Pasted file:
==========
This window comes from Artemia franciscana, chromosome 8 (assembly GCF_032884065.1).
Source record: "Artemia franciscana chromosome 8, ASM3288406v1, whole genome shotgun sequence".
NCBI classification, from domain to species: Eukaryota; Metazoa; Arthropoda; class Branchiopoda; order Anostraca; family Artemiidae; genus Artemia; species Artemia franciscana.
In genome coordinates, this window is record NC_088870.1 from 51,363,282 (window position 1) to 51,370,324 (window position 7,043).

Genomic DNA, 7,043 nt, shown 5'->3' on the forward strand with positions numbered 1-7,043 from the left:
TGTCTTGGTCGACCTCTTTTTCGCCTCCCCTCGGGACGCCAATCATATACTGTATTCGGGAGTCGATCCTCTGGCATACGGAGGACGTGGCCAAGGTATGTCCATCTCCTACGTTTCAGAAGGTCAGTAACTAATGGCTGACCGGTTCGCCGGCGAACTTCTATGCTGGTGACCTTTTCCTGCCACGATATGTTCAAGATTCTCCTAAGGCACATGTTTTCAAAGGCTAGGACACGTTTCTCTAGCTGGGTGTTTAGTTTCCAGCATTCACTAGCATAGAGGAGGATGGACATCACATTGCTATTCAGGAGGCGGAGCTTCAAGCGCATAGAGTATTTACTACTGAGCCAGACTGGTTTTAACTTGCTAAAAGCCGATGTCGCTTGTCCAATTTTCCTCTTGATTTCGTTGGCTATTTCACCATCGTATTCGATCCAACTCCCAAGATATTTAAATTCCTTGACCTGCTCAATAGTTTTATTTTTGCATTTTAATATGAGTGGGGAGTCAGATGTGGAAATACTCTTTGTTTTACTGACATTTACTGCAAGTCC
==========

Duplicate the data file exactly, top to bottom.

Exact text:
This window comes from Artemia franciscana, chromosome 8 (assembly GCF_032884065.1).
Source record: "Artemia franciscana chromosome 8, ASM3288406v1, whole genome shotgun sequence".
NCBI classification, from domain to species: Eukaryota; Metazoa; Arthropoda; class Branchiopoda; order Anostraca; family Artemiidae; genus Artemia; species Artemia franciscana.
In genome coordinates, this window is record NC_088870.1 from 51,363,282 (window position 1) to 51,370,324 (window position 7,043).

Genomic DNA, 7,043 nt, shown 5'->3' on the forward strand with positions numbered 1-7,043 from the left:
TGTCTTGGTCGACCTCTTTTTCGCCTCCCCTCGGGACGCCAATCATATACTGTATTCGGGAGTCGATCCTCTGGCATACGGAGGACGTGGCCAAGGTATGTCCATCTCCTACGTTTCAGAAGGTCAGTAACTAATGGCTGACCGGTTCGCCGGCGAACTTCTATGCTGGTGACCTTTTCCTGCCACGATATGTTCAAGATTCTCCTAAGGCACATGTTTTCAAAGGCTAGGACACGTTTCTCTAGCTGGGTGTTTAGTTTCCAGCATTCACTAGCATAGAGGAGGATGGACATCACATTGCTATTCAGGAGGCGGAGCTTCAAGCGCATAGAGTATTTACTACTGAGCCAGACTGGTTTTAACTTGCTAAAAGCCGATGTCGCTTGTCCAATTTTCCTCTTGATTTCGTTGGCTATTTCACCATCGTATTCGATCCAACTCCCAAGATATTTAAATTCCTTGACCTGCTCAATAGTTTTATTTTTGCATTTTAATATGAGTGGGGAGTCAGATGTGGAAATACTCTTTGTTTTACTGACATTTACTGCAAGTCC